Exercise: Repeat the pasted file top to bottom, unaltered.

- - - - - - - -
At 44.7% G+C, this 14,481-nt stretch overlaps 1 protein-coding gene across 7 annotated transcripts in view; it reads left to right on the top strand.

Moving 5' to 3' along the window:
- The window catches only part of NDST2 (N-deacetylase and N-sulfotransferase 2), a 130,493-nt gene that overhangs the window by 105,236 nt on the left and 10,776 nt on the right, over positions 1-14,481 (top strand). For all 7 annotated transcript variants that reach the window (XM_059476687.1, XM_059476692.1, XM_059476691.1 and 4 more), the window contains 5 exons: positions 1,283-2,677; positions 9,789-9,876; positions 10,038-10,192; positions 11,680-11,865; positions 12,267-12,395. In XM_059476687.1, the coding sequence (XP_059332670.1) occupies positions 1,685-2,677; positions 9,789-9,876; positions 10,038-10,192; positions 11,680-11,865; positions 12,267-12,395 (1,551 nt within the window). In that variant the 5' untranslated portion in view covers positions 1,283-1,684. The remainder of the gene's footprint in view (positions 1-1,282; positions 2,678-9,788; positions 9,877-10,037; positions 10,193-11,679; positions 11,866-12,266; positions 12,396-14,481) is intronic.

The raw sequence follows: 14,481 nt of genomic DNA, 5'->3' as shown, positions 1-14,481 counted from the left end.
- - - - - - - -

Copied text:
At 44.7% G+C, this 14,481-nt stretch overlaps 1 protein-coding gene across 7 annotated transcripts in view; it reads left to right on the top strand.

Moving 5' to 3' along the window:
- The window catches only part of NDST2 (N-deacetylase and N-sulfotransferase 2), a 130,493-nt gene that overhangs the window by 105,236 nt on the left and 10,776 nt on the right, over positions 1-14,481 (top strand). For all 7 annotated transcript variants that reach the window (XM_059476687.1, XM_059476692.1, XM_059476691.1 and 4 more), the window contains 5 exons: positions 1,283-2,677; positions 9,789-9,876; positions 10,038-10,192; positions 11,680-11,865; positions 12,267-12,395. In XM_059476687.1, the coding sequence (XP_059332670.1) occupies positions 1,685-2,677; positions 9,789-9,876; positions 10,038-10,192; positions 11,680-11,865; positions 12,267-12,395 (1,551 nt within the window). In that variant the 5' untranslated portion in view covers positions 1,283-1,684. The remainder of the gene's footprint in view (positions 1-1,282; positions 2,678-9,788; positions 9,877-10,037; positions 10,193-11,679; positions 11,866-12,266; positions 12,396-14,481) is intronic.

The raw sequence follows: 14,481 nt of genomic DNA, 5'->3' as shown, positions 1-14,481 counted from the left end.